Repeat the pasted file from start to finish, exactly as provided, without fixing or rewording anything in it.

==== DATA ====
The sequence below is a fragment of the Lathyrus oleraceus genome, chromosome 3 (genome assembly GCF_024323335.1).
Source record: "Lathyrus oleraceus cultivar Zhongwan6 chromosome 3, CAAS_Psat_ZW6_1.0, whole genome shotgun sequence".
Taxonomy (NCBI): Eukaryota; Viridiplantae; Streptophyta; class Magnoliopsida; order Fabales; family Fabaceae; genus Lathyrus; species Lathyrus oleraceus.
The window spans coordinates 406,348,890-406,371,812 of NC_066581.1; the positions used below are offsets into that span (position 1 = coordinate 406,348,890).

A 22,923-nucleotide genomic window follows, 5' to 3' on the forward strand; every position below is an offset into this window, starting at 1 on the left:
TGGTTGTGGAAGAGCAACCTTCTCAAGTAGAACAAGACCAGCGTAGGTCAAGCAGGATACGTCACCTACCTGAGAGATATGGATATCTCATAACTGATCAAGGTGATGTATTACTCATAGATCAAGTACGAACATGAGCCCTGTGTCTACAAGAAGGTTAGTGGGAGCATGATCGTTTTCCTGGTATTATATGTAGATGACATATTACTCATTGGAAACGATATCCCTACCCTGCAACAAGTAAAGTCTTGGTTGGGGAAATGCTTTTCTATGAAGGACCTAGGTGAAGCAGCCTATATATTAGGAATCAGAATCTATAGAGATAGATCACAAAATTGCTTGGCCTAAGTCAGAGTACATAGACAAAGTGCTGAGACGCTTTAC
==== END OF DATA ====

The sequence below is a fragment of the Lathyrus oleraceus genome, chromosome 3 (genome assembly GCF_024323335.1).
Source record: "Lathyrus oleraceus cultivar Zhongwan6 chromosome 3, CAAS_Psat_ZW6_1.0, whole genome shotgun sequence".
Taxonomy (NCBI): Eukaryota; Viridiplantae; Streptophyta; class Magnoliopsida; order Fabales; family Fabaceae; genus Lathyrus; species Lathyrus oleraceus.
The window spans coordinates 406,348,890-406,371,812 of NC_066581.1; the positions used below are offsets into that span (position 1 = coordinate 406,348,890).

A 22,923-nucleotide genomic window follows, 5' to 3' on the forward strand; every position below is an offset into this window, starting at 1 on the left:
TGGTTGTGGAAGAGCAACCTTCTCAAGTAGAACAAGACCAGCGTAGGTCAAGCAGGATACGTCACCTACCTGAGAGATATGGATATCTCATAACTGATCAAGGTGATGTATTACTCATAGATCAAGTACGAACATGAGCCCTGTGTCTACAAGAAGGTTAGTGGGAGCATGATCGTTTTCCTGGTATTATATGTAGATGACATATTACTCATTGGAAACGATATCCCTACCCTGCAACAAGTAAAGTCTTGGTTGGGGAAATGCTTTTCTATGAAGGACCTAGGTGAAGCAGCCTATATATTAGGAATCAGAATCTATAGAGATAGATCACAAAATTGCTTGGCCTAAGTCAGAGTACATAGACAAAGTGCTGAGACGCTTTAC